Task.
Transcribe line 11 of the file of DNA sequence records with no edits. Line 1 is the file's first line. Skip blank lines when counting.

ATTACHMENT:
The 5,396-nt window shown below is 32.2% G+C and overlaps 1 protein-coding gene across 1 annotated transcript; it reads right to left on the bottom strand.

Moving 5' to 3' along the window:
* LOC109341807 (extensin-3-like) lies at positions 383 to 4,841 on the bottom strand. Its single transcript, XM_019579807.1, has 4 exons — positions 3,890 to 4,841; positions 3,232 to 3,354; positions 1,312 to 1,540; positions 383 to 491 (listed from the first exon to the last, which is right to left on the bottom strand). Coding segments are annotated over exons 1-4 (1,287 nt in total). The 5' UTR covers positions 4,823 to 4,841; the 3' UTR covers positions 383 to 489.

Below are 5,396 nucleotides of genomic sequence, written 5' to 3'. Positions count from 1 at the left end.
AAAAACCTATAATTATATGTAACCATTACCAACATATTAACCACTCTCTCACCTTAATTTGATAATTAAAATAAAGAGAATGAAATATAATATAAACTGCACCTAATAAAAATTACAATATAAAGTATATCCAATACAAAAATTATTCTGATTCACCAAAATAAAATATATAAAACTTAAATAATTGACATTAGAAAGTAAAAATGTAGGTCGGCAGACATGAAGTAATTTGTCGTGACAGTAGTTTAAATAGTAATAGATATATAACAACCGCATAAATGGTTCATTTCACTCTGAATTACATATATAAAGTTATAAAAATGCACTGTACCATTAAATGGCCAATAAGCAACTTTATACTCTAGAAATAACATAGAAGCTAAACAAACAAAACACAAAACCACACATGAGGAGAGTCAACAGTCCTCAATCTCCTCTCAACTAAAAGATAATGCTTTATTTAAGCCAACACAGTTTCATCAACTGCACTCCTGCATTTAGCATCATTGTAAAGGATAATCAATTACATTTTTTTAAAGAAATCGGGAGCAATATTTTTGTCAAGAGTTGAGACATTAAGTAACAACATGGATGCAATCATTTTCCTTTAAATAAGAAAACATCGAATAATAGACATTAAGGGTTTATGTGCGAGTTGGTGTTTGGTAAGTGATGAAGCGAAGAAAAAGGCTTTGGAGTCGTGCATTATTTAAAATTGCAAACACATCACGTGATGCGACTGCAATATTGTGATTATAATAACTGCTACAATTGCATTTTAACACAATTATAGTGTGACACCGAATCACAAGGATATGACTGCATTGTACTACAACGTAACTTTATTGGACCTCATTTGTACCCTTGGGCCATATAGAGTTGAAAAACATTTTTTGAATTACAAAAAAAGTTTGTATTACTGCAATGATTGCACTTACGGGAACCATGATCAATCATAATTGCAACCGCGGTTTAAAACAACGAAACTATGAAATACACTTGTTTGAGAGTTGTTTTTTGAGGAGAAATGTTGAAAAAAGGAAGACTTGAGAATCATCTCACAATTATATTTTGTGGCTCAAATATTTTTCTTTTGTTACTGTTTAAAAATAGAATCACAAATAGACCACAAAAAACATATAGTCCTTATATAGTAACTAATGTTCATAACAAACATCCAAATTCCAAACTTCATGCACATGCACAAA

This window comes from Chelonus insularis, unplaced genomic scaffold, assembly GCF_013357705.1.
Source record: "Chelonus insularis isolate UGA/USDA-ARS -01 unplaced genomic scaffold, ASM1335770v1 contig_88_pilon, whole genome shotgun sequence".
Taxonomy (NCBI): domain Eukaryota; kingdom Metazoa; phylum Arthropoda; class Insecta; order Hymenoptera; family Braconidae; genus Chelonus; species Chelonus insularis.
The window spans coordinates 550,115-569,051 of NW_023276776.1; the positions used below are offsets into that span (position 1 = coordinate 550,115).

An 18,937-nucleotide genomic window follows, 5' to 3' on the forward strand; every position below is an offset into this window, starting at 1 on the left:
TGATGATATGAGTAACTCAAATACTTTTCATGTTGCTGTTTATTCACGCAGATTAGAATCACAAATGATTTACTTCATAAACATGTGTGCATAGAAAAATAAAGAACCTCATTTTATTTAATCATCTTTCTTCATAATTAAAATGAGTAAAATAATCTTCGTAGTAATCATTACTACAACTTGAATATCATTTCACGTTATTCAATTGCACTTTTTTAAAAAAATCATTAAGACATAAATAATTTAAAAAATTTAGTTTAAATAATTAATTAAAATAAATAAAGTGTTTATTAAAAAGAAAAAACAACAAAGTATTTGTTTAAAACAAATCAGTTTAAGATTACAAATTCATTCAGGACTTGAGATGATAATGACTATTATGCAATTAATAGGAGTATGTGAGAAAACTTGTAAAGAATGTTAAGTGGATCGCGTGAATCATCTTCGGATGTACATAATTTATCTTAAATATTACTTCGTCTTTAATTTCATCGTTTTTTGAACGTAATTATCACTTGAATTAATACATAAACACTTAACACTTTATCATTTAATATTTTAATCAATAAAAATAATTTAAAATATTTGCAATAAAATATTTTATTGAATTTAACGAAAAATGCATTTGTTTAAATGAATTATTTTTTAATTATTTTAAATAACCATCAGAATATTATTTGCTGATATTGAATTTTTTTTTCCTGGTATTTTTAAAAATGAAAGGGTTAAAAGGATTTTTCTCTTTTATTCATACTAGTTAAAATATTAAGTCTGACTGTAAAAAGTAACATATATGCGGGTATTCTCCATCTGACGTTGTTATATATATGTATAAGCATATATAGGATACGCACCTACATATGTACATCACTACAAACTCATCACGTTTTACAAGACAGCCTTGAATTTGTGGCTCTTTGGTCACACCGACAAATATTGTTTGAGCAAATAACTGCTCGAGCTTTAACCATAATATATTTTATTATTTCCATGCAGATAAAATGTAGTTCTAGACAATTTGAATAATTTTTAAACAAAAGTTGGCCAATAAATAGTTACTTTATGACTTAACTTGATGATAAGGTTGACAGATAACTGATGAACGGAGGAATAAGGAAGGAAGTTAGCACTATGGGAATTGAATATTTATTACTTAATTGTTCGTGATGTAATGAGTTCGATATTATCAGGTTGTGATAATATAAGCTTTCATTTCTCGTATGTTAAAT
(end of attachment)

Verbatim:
TGATGATATGAGTAACTCAAATACTTTTCATGTTGCTGTTTATTCACGCAGATTAGAATCACAAATGATTTACTTCATAAACATGTGTGCATAGAAAAATAAAGAACCTCATTTTATTTAATCATCTTTCTTCATAATTAAAATGAGTAAAATAATCTTCGTAGTAATCATTACTACAACTTGAATATCATTTCACGTTATTCAATTGCACTTTTTTAAAAAAATCATTAAGACATAAATAATTTAAAAAATTTAGTTTAAATAATTAATTAAAATAAATAAAGTGTTTATTAAAAAGAAAAAACAACAAAGTATTTGTTTAAAACAAATCAGTTTAAGATTACAAATTCATTCAGGACTTGAGATGATAATGACTATTATGCAATTAATAGGAGTATGTGAGAAAACTTGTAAAGAATGTTAAGTGGATCGCGTGAATCATCTTCGGATGTACATAATTTATCTTAAATATTACTTCGTCTTTAATTTCATCGTTTTTTGAACGTAATTATCACTTGAATTAATACATAAACACTTAACACTTTATCATTTAATATTTTAATCAATAAAAATAATTTAAAATATTTGCAATAAAATATTTTATTGAATTTAACGAAAAATGCATTTGTTTAAATGAATTATTTTTTAATTATTTTAAATAACCATCAGAATATTATTTGCTGATATTGAATTTTTTTTTCCTGGTATTTTTAAAAATGAAAGGGTTAAAAGGATTTTTCTCTTTTATTCATACTAGTTAAAATATTAAGTCTGACTGTAAAAAGTAACATATATGCGGGTATTCTCCATCTGACGTTGTTATATATATGTATAAGCATATATAGGATACGCACCTACATATGTACATCACTACAAACTCATCACGTTTTACAAGACAGCCTTGAATTTGTGGCTCTTTGGTCACACCGACAAATATTGTTTGAGCAAATAACTGCTCGAGCTTTAACCATAATATATTTTATTATTTCCATGCAGATAAAATGTAGTTCTAGACAATTTGAATAATTTTTAAACAAAAGTTGGCCAATAAATAGTTACTTTATGACTTAACTTGATGATAAGGTTGACAGATAACTGATGAACGGAGGAATAAGGAAGGAAGTTAGCACTATGGGAATTGAATATTTATTACTTAATTGTTCGTGATGTAATGAGTTCGATATTATCAGGTTGTGATAATATAAGCTTTCATTTCTCGTATGTTAAAT